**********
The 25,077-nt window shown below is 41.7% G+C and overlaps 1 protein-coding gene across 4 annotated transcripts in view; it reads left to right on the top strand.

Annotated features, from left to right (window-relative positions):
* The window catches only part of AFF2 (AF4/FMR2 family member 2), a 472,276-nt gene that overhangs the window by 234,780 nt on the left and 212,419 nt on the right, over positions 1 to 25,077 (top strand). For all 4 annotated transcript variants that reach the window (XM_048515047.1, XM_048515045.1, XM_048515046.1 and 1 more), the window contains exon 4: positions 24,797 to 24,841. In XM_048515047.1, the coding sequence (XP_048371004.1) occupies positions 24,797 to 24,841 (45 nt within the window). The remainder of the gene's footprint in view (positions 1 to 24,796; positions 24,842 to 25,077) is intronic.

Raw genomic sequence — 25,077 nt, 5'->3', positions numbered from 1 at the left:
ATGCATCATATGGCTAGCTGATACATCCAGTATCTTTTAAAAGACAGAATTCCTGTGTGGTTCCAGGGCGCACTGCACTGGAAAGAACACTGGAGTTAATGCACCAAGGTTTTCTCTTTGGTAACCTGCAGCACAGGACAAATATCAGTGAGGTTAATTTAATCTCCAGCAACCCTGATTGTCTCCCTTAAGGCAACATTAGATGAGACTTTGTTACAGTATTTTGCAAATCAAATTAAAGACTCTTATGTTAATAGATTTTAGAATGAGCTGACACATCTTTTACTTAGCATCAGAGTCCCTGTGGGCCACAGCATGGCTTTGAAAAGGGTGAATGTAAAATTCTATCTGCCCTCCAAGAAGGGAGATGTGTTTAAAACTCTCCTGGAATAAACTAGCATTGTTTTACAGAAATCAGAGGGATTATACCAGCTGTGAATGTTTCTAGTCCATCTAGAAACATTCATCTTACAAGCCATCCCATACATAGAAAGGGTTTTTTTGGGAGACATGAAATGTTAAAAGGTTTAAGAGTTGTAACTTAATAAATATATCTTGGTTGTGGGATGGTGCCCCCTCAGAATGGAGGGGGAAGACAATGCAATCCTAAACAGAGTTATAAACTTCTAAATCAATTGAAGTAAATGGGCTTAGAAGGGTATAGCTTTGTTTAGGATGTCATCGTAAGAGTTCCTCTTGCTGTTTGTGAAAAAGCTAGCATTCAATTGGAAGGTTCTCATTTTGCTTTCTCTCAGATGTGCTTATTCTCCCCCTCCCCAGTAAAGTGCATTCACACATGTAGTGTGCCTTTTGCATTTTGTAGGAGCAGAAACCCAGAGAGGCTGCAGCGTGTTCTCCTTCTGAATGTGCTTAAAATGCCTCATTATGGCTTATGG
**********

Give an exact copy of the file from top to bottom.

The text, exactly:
The 25,077-nt window shown below is 41.7% G+C and overlaps 1 protein-coding gene across 4 annotated transcripts in view; it reads left to right on the top strand.

Annotated features, from left to right (window-relative positions):
* The window catches only part of AFF2 (AF4/FMR2 family member 2), a 472,276-nt gene that overhangs the window by 234,780 nt on the left and 212,419 nt on the right, over positions 1 to 25,077 (top strand). For all 4 annotated transcript variants that reach the window (XM_048515047.1, XM_048515045.1, XM_048515046.1 and 1 more), the window contains exon 4: positions 24,797 to 24,841. In XM_048515047.1, the coding sequence (XP_048371004.1) occupies positions 24,797 to 24,841 (45 nt within the window). The remainder of the gene's footprint in view (positions 1 to 24,796; positions 24,842 to 25,077) is intronic.

Raw genomic sequence — 25,077 nt, 5'->3', positions numbered from 1 at the left:
ATGCATCATATGGCTAGCTGATACATCCAGTATCTTTTAAAAGACAGAATTCCTGTGTGGTTCCAGGGCGCACTGCACTGGAAAGAACACTGGAGTTAATGCACCAAGGTTTTCTCTTTGGTAACCTGCAGCACAGGACAAATATCAGTGAGGTTAATTTAATCTCCAGCAACCCTGATTGTCTCCCTTAAGGCAACATTAGATGAGACTTTGTTACAGTATTTTGCAAATCAAATTAAAGACTCTTATGTTAATAGATTTTAGAATGAGCTGACACATCTTTTACTTAGCATCAGAGTCCCTGTGGGCCACAGCATGGCTTTGAAAAGGGTGAATGTAAAATTCTATCTGCCCTCCAAGAAGGGAGATGTGTTTAAAACTCTCCTGGAATAAACTAGCATTGTTTTACAGAAATCAGAGGGATTATACCAGCTGTGAATGTTTCTAGTCCATCTAGAAACATTCATCTTACAAGCCATCCCATACATAGAAAGGGTTTTTTTGGGAGACATGAAATGTTAAAAGGTTTAAGAGTTGTAACTTAATAAATATATCTTGGTTGTGGGATGGTGCCCCCTCAGAATGGAGGGGGAAGACAATGCAATCCTAAACAGAGTTATAAACTTCTAAATCAATTGAAGTAAATGGGCTTAGAAGGGTATAGCTTTGTTTAGGATGTCATCGTAAGAGTTCCTCTTGCTGTTTGTGAAAAAGCTAGCATTCAATTGGAAGGTTCTCATTTTGCTTTCTCTCAGATGTGCTTATTCTCCCCCTCCCCAGTAAAGTGCATTCACACATGTAGTGTGCCTTTTGCATTTTGTAGGAGCAGAAACCCAGAGAGGCTGCAGCGTGTTCTCCTTCTGAATGTGCTTAAAATGCCTCATTATGGCTTATGG